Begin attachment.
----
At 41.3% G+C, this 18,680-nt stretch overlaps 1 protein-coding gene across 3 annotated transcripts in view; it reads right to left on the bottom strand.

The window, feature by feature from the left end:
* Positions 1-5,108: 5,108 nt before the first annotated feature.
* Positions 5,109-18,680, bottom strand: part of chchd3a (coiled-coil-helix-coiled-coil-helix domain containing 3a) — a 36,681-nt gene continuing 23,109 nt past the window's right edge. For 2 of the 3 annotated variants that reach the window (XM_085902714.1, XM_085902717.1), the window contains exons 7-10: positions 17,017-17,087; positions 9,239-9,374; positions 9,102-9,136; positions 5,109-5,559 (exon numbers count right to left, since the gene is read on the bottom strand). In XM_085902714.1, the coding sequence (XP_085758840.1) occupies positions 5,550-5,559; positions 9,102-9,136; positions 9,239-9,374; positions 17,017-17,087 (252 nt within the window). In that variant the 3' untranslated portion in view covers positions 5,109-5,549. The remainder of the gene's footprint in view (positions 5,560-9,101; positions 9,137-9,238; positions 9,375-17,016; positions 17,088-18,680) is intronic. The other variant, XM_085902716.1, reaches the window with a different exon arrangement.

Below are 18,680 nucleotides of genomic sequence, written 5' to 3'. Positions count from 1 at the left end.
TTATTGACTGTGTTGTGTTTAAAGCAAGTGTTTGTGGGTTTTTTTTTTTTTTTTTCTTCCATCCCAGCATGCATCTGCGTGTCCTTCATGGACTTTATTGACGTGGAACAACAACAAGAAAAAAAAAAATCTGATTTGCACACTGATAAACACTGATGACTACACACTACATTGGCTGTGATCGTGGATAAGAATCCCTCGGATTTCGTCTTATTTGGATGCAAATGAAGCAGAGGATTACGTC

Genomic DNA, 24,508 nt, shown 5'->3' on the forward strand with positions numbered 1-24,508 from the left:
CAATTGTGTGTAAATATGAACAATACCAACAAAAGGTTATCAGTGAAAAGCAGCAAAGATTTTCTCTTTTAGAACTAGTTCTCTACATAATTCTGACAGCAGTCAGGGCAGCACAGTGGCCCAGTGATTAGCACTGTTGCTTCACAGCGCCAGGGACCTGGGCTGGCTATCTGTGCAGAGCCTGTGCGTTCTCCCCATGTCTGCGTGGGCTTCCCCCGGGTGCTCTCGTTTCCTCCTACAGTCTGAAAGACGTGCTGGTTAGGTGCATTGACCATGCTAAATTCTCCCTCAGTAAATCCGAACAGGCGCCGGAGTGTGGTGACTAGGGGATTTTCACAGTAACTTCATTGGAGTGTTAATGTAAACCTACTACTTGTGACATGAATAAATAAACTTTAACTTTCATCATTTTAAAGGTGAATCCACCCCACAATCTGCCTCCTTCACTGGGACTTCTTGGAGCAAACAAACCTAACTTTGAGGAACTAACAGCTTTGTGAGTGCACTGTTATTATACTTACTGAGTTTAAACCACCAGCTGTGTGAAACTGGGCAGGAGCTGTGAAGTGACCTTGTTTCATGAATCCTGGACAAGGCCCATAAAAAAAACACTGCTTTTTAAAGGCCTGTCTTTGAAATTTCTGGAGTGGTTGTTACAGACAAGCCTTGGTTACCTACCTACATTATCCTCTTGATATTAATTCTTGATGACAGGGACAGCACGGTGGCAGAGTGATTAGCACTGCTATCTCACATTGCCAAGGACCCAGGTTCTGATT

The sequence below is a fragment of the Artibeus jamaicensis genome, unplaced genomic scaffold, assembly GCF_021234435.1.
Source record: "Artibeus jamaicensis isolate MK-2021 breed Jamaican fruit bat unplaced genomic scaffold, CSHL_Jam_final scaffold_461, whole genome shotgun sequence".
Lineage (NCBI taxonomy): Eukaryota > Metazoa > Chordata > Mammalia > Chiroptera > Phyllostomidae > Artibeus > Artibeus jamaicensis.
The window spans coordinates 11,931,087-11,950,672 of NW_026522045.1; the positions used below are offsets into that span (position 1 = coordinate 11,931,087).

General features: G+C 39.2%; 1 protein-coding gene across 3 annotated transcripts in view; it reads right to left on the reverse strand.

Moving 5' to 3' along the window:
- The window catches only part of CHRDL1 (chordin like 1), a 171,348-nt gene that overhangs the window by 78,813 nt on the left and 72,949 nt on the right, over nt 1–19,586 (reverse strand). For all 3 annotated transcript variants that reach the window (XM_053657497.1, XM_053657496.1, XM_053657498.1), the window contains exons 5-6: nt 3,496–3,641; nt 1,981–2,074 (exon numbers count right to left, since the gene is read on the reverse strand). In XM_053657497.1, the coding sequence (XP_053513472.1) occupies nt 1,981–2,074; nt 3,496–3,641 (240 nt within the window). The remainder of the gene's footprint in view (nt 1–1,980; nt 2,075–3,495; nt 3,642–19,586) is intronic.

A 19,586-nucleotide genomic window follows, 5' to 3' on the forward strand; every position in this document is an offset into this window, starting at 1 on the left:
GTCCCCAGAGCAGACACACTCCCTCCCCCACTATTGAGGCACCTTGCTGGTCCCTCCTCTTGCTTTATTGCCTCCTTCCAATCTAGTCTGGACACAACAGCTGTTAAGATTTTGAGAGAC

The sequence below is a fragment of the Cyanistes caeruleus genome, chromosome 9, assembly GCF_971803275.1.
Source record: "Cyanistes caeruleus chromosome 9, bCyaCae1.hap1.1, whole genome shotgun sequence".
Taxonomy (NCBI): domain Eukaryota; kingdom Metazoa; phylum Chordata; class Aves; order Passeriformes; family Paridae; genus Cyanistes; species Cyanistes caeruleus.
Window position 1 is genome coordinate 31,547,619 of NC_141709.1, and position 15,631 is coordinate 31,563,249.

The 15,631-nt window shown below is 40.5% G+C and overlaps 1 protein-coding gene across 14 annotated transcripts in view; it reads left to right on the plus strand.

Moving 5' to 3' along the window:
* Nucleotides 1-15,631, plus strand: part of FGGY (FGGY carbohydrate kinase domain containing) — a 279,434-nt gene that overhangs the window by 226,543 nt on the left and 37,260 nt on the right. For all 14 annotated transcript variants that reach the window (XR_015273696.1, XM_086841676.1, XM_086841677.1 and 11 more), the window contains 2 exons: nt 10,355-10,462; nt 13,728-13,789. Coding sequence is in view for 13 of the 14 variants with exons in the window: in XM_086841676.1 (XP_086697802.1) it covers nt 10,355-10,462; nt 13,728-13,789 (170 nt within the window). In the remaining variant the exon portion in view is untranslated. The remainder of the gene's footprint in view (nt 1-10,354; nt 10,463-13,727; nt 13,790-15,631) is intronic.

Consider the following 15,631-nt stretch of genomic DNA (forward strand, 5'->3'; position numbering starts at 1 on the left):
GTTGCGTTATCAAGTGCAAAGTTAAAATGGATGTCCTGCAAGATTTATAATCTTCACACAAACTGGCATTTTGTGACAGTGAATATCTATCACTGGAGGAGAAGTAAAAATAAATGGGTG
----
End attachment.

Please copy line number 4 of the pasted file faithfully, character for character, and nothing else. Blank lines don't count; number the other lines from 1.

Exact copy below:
* Positions 5,109-18,680, bottom strand: part of chchd3a (coiled-coil-helix-coiled-coil-helix domain containing 3a) — a 36,681-nt gene continuing 23,109 nt past the window's right edge. For 2 of the 3 annotated variants that reach the window (XM_085902714.1, XM_085902717.1), the window contains exons 7-10: positions 17,017-17,087; positions 9,239-9,374; positions 9,102-9,136; positions 5,109-5,559 (exon numbers count right to left, since the gene is read on the bottom strand). In XM_085902714.1, the coding sequence (XP_085758840.1) occupies positions 5,550-5,559; positions 9,102-9,136; positions 9,239-9,374; positions 17,017-17,087 (252 nt within the window). In that variant the 3' untranslated portion in view covers positions 5,109-5,549. The remainder of the gene's footprint in view (positions 5,560-9,101; positions 9,137-9,238; positions 9,375-17,016; positions 17,088-18,680) is intronic. The other variant, XM_085902716.1, reaches the window with a different exon arrangement.